Buyers personas vs JTBD
When developing content for your potential customers, you should know who you are talking to, what they want and why. Buyer personas are fictional people you can direct your message to, but people have multiple needs during the day, week, month or year. That is why I suggest using the JTBD (Job To Be Done) approach.
The jobs-to-be-done framework (JTBD) is a way to look at customer motivations in business settings, and identify the reason they buy because they find themselves with a problem they would like to solve. Identifying the job they want to solve, you can market something tailored to what a customer wants.
Let’s put this in real life: your product is an e-commerce cart abandonment solution.
Your buyer persona is Jennifer, a 32 years old e-commerce manager at a Fortune 500 company. Monday: her dog is sick. Tuesday: her parents plan a visit for the next few weeks, she has to find a hotel for them. Wednesday: she’s reporting the number of coupons sold this month. Thursday: she identified a higher than the average number of abandoned carts. Friday: training day for the new members of the team. Saturday: early walk up to the mountains. Sunday: relax and book day.
Jennifer can potentially be interested in your solution for a limited period, and this is the moment when she can look and find your content and product.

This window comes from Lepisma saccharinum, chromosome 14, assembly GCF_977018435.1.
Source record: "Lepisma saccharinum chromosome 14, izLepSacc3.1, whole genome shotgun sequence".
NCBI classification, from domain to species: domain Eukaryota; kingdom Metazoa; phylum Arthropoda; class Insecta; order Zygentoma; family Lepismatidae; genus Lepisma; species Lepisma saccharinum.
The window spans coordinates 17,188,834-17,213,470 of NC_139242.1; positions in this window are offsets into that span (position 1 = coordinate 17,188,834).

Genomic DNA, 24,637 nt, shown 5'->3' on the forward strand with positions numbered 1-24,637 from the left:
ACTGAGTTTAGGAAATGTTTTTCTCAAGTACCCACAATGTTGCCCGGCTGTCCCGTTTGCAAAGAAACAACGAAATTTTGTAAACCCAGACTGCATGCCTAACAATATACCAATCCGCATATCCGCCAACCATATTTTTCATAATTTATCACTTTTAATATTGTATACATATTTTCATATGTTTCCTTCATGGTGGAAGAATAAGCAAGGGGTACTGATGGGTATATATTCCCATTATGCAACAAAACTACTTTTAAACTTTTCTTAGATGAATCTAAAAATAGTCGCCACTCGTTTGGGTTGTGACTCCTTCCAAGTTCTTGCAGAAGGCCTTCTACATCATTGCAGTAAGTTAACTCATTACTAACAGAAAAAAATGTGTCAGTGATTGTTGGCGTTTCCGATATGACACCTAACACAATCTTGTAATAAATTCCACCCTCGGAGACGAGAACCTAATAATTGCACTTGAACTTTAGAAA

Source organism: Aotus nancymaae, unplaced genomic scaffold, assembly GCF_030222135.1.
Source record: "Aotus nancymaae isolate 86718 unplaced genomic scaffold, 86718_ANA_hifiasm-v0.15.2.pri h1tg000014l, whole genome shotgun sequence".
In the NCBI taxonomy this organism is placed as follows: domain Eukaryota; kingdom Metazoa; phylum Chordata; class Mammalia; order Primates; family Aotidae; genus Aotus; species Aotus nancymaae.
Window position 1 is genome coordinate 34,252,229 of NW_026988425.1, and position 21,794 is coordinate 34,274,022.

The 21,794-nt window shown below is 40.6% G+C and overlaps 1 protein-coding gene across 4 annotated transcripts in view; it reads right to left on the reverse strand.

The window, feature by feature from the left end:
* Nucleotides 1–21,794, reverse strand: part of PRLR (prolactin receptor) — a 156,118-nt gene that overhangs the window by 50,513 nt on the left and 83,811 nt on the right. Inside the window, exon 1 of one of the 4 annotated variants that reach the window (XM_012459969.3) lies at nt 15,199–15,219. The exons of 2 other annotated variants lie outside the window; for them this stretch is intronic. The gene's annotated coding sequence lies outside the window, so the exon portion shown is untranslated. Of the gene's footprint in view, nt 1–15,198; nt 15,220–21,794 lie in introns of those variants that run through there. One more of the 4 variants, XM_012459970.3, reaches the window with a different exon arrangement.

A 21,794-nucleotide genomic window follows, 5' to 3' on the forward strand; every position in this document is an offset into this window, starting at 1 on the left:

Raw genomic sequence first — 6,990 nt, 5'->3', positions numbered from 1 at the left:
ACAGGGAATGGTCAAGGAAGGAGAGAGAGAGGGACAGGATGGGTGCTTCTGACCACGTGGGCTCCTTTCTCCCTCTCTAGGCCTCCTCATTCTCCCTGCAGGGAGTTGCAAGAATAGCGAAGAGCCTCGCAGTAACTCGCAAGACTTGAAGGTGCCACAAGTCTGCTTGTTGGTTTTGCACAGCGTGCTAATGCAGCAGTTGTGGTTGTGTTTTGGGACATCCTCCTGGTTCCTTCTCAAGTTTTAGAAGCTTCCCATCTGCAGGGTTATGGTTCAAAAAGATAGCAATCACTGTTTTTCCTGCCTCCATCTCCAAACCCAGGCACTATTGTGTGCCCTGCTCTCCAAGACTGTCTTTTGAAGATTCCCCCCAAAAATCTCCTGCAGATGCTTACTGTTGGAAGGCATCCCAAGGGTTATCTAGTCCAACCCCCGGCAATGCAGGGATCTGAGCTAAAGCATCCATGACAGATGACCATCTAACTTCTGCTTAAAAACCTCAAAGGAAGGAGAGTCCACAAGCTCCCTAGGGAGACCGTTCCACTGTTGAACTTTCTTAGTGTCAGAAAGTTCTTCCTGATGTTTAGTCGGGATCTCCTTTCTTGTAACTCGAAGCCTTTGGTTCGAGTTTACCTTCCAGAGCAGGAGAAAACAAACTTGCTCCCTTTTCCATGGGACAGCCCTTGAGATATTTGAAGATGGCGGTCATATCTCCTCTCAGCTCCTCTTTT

Identify your audience
Your SEO process should start with a simple question: who are your potential customers? Answering this query can help you to identify why they want your product, what you should publish, how to engage and make them turn into paying customers.
There are multiple ways to identify who your audience is:
- Customer interaction: ask your sales and customer support teams about your current customers and identify their most common needs
- Interview your customers: talk to the people that already use your product
- Internal data: use different sources such as emails, web chat, reviews, complaints, compliments, most popular features, analytics data, paid ads, etc
- Competitors: analyse competitors’ activities and properties such as websites, paid ads, newsletter, free trial, onboarding sequence, etc
If you are starting, you can aggregate external sources of data:
- Competitors’ websites: top pages by traffic, keywords they rank for
- Industry blogs: most trafficked pages, recurring themes, etc
- Review: analyse your competitors’ best, average and worst reviews